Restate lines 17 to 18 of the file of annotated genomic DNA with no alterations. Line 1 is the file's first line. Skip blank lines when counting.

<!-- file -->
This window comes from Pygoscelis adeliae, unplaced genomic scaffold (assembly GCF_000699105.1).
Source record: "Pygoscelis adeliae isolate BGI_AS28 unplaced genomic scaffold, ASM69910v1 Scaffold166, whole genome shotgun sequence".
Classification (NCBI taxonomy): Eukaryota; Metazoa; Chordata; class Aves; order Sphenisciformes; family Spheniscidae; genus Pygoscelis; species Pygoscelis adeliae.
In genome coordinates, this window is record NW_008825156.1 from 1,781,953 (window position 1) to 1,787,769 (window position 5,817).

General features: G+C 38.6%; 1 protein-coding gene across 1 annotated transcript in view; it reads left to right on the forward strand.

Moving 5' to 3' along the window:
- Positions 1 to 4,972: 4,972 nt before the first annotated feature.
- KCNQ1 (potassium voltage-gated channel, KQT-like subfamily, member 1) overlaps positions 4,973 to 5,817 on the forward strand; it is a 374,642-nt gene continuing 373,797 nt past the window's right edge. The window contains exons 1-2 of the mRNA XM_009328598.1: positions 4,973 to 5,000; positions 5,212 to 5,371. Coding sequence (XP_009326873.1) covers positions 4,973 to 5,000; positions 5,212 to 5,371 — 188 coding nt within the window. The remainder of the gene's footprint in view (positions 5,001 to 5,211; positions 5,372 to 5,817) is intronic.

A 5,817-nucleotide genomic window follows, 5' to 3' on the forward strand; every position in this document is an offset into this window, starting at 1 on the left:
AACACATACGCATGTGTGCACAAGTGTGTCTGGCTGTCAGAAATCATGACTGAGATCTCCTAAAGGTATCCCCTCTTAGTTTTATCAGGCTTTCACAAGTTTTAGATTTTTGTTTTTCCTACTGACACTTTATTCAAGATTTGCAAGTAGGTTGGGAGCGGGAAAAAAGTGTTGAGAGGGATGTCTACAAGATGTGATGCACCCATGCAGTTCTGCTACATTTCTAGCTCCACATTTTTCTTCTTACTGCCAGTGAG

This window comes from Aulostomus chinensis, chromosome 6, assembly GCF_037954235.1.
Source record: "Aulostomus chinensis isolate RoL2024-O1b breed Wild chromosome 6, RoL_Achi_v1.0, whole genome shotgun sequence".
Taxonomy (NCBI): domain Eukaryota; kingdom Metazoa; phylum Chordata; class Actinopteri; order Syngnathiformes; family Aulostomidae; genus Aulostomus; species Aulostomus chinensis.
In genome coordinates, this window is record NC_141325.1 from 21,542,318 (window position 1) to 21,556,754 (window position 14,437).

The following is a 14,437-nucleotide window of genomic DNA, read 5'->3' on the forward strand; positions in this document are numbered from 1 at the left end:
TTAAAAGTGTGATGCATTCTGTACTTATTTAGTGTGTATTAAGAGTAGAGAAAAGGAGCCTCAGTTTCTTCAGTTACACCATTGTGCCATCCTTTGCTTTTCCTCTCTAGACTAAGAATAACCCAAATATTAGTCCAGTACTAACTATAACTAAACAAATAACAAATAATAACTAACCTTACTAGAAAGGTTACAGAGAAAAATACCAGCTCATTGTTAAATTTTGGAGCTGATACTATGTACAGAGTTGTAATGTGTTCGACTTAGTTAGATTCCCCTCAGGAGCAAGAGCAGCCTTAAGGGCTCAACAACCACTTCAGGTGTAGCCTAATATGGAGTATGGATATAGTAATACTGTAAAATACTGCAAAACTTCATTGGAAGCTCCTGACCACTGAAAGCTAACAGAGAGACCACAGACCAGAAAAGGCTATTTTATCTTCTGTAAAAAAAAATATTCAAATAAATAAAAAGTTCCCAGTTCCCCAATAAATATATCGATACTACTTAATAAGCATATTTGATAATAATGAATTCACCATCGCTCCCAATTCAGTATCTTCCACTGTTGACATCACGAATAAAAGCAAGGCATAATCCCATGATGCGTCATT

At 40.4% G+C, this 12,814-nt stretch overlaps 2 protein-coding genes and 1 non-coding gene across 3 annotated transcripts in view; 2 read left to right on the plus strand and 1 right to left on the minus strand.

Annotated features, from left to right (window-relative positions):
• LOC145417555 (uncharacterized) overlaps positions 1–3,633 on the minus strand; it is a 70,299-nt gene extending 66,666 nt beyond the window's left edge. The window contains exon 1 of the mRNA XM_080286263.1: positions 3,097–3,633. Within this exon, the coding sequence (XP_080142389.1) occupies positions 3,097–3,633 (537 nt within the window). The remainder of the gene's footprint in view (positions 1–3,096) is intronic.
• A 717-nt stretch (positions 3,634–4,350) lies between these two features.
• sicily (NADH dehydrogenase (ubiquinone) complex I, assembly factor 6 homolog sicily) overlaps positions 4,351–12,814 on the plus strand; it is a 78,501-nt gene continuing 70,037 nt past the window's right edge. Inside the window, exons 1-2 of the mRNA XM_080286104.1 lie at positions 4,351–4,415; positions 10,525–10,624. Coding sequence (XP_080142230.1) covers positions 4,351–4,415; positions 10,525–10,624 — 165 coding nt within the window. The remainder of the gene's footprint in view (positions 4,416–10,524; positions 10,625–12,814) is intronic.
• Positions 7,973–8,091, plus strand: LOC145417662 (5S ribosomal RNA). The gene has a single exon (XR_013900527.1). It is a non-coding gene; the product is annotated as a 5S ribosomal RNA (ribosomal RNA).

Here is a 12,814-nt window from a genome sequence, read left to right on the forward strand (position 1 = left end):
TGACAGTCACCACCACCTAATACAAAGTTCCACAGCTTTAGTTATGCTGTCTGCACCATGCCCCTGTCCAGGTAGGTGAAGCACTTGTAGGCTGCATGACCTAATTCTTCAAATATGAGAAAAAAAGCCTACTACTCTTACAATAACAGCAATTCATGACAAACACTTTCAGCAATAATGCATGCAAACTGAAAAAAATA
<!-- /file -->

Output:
At 40.4% G+C, this 12,814-nt stretch overlaps 2 protein-coding genes and 1 non-coding gene across 3 annotated transcripts in view; 2 read left to right on the plus strand and 1 right to left on the minus strand.

Annotated features, from left to right (window-relative positions):